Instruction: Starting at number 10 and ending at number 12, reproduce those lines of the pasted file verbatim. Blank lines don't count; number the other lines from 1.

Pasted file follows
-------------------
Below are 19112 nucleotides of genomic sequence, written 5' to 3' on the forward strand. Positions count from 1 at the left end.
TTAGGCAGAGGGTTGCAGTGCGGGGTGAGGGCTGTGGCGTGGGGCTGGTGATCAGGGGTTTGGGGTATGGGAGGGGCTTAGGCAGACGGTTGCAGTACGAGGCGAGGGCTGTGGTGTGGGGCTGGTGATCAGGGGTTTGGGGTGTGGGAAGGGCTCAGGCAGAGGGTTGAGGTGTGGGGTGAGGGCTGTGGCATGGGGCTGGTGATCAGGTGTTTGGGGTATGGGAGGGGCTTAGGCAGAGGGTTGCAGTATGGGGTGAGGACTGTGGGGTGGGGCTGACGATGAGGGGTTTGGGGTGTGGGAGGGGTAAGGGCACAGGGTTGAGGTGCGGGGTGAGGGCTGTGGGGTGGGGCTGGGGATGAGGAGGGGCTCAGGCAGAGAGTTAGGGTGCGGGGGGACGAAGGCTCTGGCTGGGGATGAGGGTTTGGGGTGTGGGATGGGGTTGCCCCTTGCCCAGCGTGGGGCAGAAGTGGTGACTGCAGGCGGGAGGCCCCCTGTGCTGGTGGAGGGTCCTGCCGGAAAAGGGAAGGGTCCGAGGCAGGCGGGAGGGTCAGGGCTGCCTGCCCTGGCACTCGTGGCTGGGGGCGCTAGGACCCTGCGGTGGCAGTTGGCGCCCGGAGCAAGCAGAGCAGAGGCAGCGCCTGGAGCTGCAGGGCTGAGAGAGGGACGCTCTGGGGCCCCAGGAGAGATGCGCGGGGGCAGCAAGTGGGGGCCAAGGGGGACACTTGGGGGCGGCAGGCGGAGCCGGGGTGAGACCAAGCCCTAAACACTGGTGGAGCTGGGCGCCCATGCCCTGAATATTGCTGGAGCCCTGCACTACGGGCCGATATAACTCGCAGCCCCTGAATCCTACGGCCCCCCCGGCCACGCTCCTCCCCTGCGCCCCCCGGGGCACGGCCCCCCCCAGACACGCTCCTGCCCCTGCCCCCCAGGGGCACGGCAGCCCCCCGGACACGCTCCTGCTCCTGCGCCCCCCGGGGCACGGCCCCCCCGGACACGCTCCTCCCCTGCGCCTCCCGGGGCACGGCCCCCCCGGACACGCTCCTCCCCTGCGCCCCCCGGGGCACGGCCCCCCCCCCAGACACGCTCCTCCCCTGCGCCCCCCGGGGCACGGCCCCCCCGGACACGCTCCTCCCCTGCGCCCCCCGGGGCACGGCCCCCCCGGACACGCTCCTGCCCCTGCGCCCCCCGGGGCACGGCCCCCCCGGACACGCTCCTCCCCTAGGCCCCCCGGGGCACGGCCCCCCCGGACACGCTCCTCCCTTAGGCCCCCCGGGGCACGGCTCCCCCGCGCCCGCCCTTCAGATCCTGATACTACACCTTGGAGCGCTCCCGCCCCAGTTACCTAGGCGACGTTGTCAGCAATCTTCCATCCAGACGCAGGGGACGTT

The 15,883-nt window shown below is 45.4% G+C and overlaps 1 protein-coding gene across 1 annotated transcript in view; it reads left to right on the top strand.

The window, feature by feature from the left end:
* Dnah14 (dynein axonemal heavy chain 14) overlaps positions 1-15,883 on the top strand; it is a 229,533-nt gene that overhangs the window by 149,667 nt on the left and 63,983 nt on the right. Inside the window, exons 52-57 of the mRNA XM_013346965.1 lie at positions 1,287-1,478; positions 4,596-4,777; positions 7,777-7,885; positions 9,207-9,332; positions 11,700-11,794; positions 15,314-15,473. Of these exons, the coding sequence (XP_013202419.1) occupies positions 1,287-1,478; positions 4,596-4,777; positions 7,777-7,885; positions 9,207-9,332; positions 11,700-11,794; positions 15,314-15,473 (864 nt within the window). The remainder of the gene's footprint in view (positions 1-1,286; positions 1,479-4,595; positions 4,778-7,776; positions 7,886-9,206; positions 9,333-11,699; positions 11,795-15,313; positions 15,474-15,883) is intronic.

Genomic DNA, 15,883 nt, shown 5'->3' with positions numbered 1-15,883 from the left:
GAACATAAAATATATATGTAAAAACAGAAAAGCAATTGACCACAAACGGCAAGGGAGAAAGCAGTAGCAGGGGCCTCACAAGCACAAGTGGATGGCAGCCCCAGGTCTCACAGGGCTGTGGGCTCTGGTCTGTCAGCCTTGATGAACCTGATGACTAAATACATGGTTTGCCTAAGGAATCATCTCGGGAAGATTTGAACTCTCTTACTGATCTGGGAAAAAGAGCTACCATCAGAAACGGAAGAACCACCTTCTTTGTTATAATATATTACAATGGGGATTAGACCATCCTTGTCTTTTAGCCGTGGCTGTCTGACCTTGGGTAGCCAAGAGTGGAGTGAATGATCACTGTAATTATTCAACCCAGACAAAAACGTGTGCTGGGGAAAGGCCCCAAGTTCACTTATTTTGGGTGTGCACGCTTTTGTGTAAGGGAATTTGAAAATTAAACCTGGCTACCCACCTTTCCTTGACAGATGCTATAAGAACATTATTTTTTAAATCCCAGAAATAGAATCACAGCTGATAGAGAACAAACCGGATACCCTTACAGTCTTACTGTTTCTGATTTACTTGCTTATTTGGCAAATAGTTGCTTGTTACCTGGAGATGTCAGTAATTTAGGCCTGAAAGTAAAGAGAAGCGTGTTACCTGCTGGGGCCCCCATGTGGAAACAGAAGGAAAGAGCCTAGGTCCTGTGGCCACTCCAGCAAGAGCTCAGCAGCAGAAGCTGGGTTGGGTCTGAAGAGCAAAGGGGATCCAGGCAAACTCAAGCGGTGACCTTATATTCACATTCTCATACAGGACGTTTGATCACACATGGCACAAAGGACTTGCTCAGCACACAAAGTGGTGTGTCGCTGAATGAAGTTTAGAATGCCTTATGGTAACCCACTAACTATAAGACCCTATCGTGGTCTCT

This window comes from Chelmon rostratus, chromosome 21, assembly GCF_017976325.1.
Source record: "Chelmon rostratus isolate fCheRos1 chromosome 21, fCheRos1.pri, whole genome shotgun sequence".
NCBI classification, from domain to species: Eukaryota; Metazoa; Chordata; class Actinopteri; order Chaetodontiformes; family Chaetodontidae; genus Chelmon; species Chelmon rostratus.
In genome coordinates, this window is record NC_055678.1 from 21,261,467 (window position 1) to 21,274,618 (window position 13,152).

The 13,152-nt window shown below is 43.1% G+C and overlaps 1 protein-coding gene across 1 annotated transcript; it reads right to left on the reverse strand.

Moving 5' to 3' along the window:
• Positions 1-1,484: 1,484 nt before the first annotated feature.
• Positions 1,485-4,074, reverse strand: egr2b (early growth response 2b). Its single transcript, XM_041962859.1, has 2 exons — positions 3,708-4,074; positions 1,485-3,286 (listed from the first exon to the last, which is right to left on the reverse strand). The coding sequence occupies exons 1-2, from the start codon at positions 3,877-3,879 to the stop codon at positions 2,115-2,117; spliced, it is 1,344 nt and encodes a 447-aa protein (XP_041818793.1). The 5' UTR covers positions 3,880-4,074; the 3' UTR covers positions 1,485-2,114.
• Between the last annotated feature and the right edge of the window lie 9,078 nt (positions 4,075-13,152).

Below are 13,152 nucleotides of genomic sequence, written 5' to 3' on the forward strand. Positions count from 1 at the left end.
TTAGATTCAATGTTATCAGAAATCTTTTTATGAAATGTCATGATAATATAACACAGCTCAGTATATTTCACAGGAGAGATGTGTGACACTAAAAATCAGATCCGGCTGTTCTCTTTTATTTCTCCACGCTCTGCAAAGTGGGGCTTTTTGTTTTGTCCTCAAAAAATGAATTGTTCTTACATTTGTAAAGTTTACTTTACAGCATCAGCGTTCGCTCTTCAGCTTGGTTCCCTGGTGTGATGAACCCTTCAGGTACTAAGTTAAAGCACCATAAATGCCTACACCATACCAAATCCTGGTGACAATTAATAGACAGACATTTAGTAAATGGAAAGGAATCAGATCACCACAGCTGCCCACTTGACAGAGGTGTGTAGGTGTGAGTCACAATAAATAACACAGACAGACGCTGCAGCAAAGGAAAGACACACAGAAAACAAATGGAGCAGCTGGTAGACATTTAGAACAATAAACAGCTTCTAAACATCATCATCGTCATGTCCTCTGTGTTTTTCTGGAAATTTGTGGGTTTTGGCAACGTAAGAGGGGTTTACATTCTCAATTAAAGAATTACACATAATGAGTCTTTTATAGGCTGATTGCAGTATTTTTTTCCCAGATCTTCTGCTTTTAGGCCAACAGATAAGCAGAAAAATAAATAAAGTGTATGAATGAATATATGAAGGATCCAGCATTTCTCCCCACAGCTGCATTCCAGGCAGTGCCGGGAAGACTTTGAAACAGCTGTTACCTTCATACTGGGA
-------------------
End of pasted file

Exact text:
NCBI classification, from domain to species: Eukaryota; Metazoa; Chordata; class Actinopteri; order Chaetodontiformes; family Chaetodontidae; genus Chelmon; species Chelmon rostratus.
In genome coordinates, this window is record NC_055678.1 from 21,261,467 (window position 1) to 21,274,618 (window position 13,152).

The 13,152-nt window shown below is 43.1% G+C and overlaps 1 protein-coding gene across 1 annotated transcript; it reads right to left on the reverse strand.